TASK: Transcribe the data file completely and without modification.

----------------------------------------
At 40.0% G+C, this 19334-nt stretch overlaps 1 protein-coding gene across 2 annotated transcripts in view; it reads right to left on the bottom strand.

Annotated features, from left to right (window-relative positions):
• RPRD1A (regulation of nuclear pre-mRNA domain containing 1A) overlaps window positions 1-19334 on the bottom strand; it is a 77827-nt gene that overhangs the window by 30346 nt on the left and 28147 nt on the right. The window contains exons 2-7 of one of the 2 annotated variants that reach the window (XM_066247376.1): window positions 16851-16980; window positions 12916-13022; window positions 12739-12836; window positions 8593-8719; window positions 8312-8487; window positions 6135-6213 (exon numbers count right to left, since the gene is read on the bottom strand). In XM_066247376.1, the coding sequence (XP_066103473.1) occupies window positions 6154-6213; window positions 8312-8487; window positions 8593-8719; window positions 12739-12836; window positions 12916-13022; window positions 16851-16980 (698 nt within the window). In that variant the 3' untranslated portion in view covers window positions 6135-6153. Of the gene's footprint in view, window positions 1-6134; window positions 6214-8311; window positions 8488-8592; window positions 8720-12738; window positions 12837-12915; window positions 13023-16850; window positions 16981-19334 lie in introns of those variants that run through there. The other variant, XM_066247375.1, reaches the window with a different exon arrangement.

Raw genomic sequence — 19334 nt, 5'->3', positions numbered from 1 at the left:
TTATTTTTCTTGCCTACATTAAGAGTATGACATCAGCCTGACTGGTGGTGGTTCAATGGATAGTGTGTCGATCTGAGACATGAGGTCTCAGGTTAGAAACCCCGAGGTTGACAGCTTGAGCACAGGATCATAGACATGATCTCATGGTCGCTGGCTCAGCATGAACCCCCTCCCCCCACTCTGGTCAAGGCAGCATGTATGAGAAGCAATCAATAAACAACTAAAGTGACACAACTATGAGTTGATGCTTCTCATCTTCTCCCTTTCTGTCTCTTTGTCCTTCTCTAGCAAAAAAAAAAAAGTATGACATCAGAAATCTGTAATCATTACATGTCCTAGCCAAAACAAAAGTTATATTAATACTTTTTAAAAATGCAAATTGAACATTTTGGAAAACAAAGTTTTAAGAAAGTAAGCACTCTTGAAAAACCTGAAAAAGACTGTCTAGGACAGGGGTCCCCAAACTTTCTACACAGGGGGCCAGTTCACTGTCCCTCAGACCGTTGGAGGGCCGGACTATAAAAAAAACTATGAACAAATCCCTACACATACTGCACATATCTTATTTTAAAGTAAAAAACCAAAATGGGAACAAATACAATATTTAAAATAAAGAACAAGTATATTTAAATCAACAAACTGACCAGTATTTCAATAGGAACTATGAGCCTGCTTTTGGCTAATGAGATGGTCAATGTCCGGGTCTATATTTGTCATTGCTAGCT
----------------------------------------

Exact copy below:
At 40.0% G+C, this 19334-nt stretch overlaps 1 protein-coding gene across 2 annotated transcripts in view; it reads right to left on the bottom strand.

Annotated features, from left to right (window-relative positions):
• RPRD1A (regulation of nuclear pre-mRNA domain containing 1A) overlaps window positions 1-19334 on the bottom strand; it is a 77827-nt gene that overhangs the window by 30346 nt on the left and 28147 nt on the right. The window contains exons 2-7 of one of the 2 annotated variants that reach the window (XM_066247376.1): window positions 16851-16980; window positions 12916-13022; window positions 12739-12836; window positions 8593-8719; window positions 8312-8487; window positions 6135-6213 (exon numbers count right to left, since the gene is read on the bottom strand). In XM_066247376.1, the coding sequence (XP_066103473.1) occupies window positions 6154-6213; window positions 8312-8487; window positions 8593-8719; window positions 12739-12836; window positions 12916-13022; window positions 16851-16980 (698 nt within the window). In that variant the 3' untranslated portion in view covers window positions 6135-6153. Of the gene's footprint in view, window positions 1-6134; window positions 6214-8311; window positions 8488-8592; window positions 8720-12738; window positions 12837-12915; window positions 13023-16850; window positions 16981-19334 lie in introns of those variants that run through there. The other variant, XM_066247375.1, reaches the window with a different exon arrangement.

Raw genomic sequence — 19334 nt, 5'->3', positions numbered from 1 at the left:
TTATTTTTCTTGCCTACATTAAGAGTATGACATCAGCCTGACTGGTGGTGGTTCAATGGATAGTGTGTCGATCTGAGACATGAGGTCTCAGGTTAGAAACCCCGAGGTTGACAGCTTGAGCACAGGATCATAGACATGATCTCATGGTCGCTGGCTCAGCATGAACCCCCTCCCCCCACTCTGGTCAAGGCAGCATGTATGAGAAGCAATCAATAAACAACTAAAGTGACACAACTATGAGTTGATGCTTCTCATCTTCTCCCTTTCTGTCTCTTTGTCCTTCTCTAGCAAAAAAAAAAAAGTATGACATCAGAAATCTGTAATCATTACATGTCCTAGCCAAAACAAAAGTTATATTAATACTTTTTAAAAATGCAAATTGAACATTTTGGAAAACAAAGTTTTAAGAAAGTAAGCACTCTTGAAAAACCTGAAAAAGACTGTCTAGGACAGGGGTCCCCAAACTTTCTACACAGGGGGCCAGTTCACTGTCCCTCAGACCGTTGGAGGGCCGGACTATAAAAAAAACTATGAACAAATCCCTACACATACTGCACATATCTTATTTTAAAGTAAAAAACCAAAATGGGAACAAATACAATATTTAAAATAAAGAACAAGTATATTTAAATCAACAAACTGACCAGTATTTCAATAGGAACTATGAGCCTGCTTTTGGCTAATGAGATGGTCAATGTCCGGGTCTATATTTGTCATTGCTAGCT